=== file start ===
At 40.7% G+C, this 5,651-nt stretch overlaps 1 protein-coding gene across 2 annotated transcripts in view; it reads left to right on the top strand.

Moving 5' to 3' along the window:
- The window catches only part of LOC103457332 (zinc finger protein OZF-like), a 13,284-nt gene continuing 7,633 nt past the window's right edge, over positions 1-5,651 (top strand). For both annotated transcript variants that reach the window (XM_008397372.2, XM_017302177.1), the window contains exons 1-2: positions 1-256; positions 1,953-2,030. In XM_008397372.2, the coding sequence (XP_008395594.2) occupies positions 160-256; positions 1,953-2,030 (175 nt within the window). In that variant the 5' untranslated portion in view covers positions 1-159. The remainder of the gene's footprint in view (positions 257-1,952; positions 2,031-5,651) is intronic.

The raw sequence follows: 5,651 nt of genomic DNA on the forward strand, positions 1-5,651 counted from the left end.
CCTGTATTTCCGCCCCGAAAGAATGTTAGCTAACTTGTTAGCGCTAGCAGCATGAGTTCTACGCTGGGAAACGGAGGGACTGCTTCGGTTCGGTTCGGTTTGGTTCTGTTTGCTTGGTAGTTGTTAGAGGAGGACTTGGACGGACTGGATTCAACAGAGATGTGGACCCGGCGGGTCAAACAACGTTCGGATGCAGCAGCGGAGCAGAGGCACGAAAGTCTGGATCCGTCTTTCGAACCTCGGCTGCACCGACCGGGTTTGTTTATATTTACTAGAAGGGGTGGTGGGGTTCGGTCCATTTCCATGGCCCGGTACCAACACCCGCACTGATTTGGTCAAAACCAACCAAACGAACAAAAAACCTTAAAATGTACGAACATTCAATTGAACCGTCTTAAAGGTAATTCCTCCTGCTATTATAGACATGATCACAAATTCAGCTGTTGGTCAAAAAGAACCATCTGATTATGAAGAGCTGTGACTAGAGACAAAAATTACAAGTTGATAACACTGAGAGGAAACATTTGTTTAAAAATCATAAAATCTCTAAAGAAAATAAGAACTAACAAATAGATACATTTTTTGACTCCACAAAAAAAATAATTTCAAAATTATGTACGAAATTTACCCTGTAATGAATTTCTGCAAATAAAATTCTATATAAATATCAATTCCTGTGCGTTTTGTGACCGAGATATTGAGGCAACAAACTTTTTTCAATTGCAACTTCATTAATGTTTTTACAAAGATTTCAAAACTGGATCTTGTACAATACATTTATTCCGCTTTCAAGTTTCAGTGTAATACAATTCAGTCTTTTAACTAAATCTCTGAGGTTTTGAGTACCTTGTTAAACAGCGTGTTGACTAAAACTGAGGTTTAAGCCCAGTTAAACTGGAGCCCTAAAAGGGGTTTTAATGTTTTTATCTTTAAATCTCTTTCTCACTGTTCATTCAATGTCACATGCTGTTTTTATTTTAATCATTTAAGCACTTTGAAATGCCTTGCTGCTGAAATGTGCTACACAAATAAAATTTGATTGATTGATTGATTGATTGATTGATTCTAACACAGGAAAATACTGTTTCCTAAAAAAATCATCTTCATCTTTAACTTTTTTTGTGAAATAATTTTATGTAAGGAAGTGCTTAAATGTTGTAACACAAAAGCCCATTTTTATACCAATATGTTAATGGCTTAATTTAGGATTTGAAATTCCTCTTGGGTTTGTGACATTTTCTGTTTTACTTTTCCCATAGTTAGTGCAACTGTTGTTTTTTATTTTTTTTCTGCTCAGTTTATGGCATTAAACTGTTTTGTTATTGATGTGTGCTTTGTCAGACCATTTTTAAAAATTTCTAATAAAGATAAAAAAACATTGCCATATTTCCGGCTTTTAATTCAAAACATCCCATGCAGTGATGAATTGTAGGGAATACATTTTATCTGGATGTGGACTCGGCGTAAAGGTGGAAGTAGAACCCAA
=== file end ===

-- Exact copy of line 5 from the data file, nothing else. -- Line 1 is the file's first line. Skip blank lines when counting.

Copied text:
CCTGTATTTCCGCCCCGAAAGAATGTTAGCTAACTTGTTAGCGCTAGCAGCATGAGTTCTACGCTGGGAAACGGAGGGACTGCTTCGGTTCGGTTCGGTTTGGTTCTGTTTGCTTGGTAGTTGTTAGAGGAGGACTTGGACGGACTGGATTCAACAGAGATGTGGACCCGGCGGGTCAAACAACGTTCGGATGCAGCAGCGGAGCAGAGGCACGAAAGTCTGGATCCGTCTTTCGAACCTCGGCTGCACCGACCGGGTTTGTTTATATTTACTAGAAGGGGTGGTGGGGTTCGGTCCATTTCCATGGCCCGGTACCAACACCCGCACTGATTTGGTCAAAACCAACCAAACGAACAAAAAACCTTAAAATGTACGAACATTCAATTGAACCGTCTTAAAGGTAATTCCTCCTGCTATTATAGACATGATCACAAATTCAGCTGTTGGTCAAAAAGAACCATCTGATTATGAAGAGCTGTGACTAGAGACAAAAATTACAAGTTGATAACACTGAGAGGAAACATTTGTTTAAAAATCATAAAATCTCTAAAGAAAATAAGAACTAACAAATAGATACATTTTTTGACTCCACAAAAAAAATAATTTCAAAATTATGTACGAAATTTACCCTGTAATGAATTTCTGCAAATAAAATTCTATATAAATATCAATTCCTGTGCGTTTTGTGACCGAGATATTGAGGCAACAAACTTTTTTCAATTGCAACTTCATTAATGTTTTTACAAAGATTTCAAAACTGGATCTTGTACAATACATTTATTCCGCTTTCAAGTTTCAGTGTAATACAATTCAGTCTTTTAACTAAATCTCTGAGGTTTTGAGTACCTTGTTAAACAGCGTGTTGACTAAAACTGAGGTTTAAGCCCAGTTAAACTGGAGCCCTAAAAGGGGTTTTAATGTTTTTATCTTTAAATCTCTTTCTCACTGTTCATTCAATGTCACATGCTGTTTTTATTTTAATCATTTAAGCACTTTGAAATGCCTTGCTGCTGAAATGTGCTACACAAATAAAATTTGATTGATTGATTGATTGATTGATTGATTCTAACACAGGAAAATACTGTTTCCTAAAAAAATCATCTTCATCTTTAACTTTTTTTGTGAAATAATTTTATGTAAGGAAGTGCTTAAATGTTGTAACACAAAAGCCCATTTTTATACCAATATGTTAATGGCTTAATTTAGGATTTGAAATTCCTCTTGGGTTTGTGACATTTTCTGTTTTACTTTTCCCATAGTTAGTGCAACTGTTGTTTTTTATTTTTTTTCTGCTCAGTTTATGGCATTAAACTGTTTTGTTATTGATGTGTGCTTTGTCAGACCATTTTTAAAAATTTCTAATAAAGATAAAAAAACATTGCCATATTTCCGGCTTTTAATTCAAAACATCCCATGCAGTGATGAATTGTAGGGAATACATTTTATCTGGATGTGGACTCGGCGTAAAGGTGGAAGTAGAACCCAA